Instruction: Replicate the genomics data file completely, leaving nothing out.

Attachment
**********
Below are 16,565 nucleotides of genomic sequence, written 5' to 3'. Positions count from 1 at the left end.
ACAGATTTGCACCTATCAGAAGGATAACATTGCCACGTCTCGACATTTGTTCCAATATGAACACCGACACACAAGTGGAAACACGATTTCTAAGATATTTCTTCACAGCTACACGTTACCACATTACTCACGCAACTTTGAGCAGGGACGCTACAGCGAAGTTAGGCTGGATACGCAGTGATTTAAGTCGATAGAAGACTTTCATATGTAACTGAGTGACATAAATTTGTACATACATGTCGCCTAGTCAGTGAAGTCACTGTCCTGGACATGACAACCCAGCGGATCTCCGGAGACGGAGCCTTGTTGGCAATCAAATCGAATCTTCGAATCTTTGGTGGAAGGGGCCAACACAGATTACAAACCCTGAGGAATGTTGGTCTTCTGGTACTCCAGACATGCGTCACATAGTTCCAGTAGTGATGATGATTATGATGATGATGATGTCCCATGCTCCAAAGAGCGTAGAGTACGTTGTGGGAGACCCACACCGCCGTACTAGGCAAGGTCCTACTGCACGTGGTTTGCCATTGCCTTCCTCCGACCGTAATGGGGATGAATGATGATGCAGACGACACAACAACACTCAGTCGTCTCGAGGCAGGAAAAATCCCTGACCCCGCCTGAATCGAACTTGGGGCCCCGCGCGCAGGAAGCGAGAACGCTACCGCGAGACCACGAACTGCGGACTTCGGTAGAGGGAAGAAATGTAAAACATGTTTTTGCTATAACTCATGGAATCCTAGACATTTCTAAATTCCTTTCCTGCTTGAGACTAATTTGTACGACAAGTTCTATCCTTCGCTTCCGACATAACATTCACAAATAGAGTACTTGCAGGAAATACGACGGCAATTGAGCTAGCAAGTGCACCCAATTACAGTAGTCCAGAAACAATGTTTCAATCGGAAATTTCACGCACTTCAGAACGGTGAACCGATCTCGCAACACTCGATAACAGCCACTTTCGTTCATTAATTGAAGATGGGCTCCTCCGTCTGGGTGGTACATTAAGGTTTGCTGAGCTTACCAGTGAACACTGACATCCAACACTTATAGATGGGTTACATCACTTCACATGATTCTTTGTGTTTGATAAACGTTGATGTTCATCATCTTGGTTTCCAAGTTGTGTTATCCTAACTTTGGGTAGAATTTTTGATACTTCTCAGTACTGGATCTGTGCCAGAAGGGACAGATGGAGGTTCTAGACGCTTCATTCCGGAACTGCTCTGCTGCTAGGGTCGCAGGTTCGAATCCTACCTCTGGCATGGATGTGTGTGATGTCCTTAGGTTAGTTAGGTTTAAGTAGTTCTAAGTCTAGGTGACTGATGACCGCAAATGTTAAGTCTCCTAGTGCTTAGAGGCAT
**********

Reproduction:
Below are 16,565 nucleotides of genomic sequence, written 5' to 3'. Positions count from 1 at the left end.
ACAGATTTGCACCTATCAGAAGGATAACATTGCCACGTCTCGACATTTGTTCCAATATGAACACCGACACACAAGTGGAAACACGATTTCTAAGATATTTCTTCACAGCTACACGTTACCACATTACTCACGCAACTTTGAGCAGGGACGCTACAGCGAAGTTAGGCTGGATACGCAGTGATTTAAGTCGATAGAAGACTTTCATATGTAACTGAGTGACATAAATTTGTACATACATGTCGCCTAGTCAGTGAAGTCACTGTCCTGGACATGACAACCCAGCGGATCTCCGGAGACGGAGCCTTGTTGGCAATCAAATCGAATCTTCGAATCTTTGGTGGAAGGGGCCAACACAGATTACAAACCCTGAGGAATGTTGGTCTTCTGGTACTCCAGACATGCGTCACATAGTTCCAGTAGTGATGATGATTATGATGATGATGATGTCCCATGCTCCAAAGAGCGTAGAGTACGTTGTGGGAGACCCACACCGCCGTACTAGGCAAGGTCCTACTGCACGTGGTTTGCCATTGCCTTCCTCCGACCGTAATGGGGATGAATGATGATGCAGACGACACAACAACACTCAGTCGTCTCGAGGCAGGAAAAATCCCTGACCCCGCCTGAATCGAACTTGGGGCCCCGCGCGCAGGAAGCGAGAACGCTACCGCGAGACCACGAACTGCGGACTTCGGTAGAGGGAAGAAATGTAAAACATGTTTTTGCTATAACTCATGGAATCCTAGACATTTCTAAATTCCTTTCCTGCTTGAGACTAATTTGTACGACAAGTTCTATCCTTCGCTTCCGACATAACATTCACAAATAGAGTACTTGCAGGAAATACGACGGCAATTGAGCTAGCAAGTGCACCCAATTACAGTAGTCCAGAAACAATGTTTCAATCGGAAATTTCACGCACTTCAGAACGGTGAACCGATCTCGCAACACTCGATAACAGCCACTTTCGTTCATTAATTGAAGATGGGCTCCTCCGTCTGGGTGGTACATTAAGGTTTGCTGAGCTTACCAGTGAACACTGACATCCAACACTTATAGATGGGTTACATCACTTCACATGATTCTTTGTGTTTGATAAACGTTGATGTTCATCATCTTGGTTTCCAAGTTGTGTTATCCTAACTTTGGGTAGAATTTTTGATACTTCTCAGTACTGGATCTGTGCCAGAAGGGACAGATGGAGGTTCTAGACGCTTCATTCCGGAACTGCTCTGCTGCTAGGGTCGCAGGTTCGAATCCTACCTCTGGCATGGATGTGTGTGATGTCCTTAGGTTAGTTAGGTTTAAGTAGTTCTAAGTCTAGGTGACTGATGACCGCAAATGTTAAGTCTCCTAGTGCTTAGAGGCAT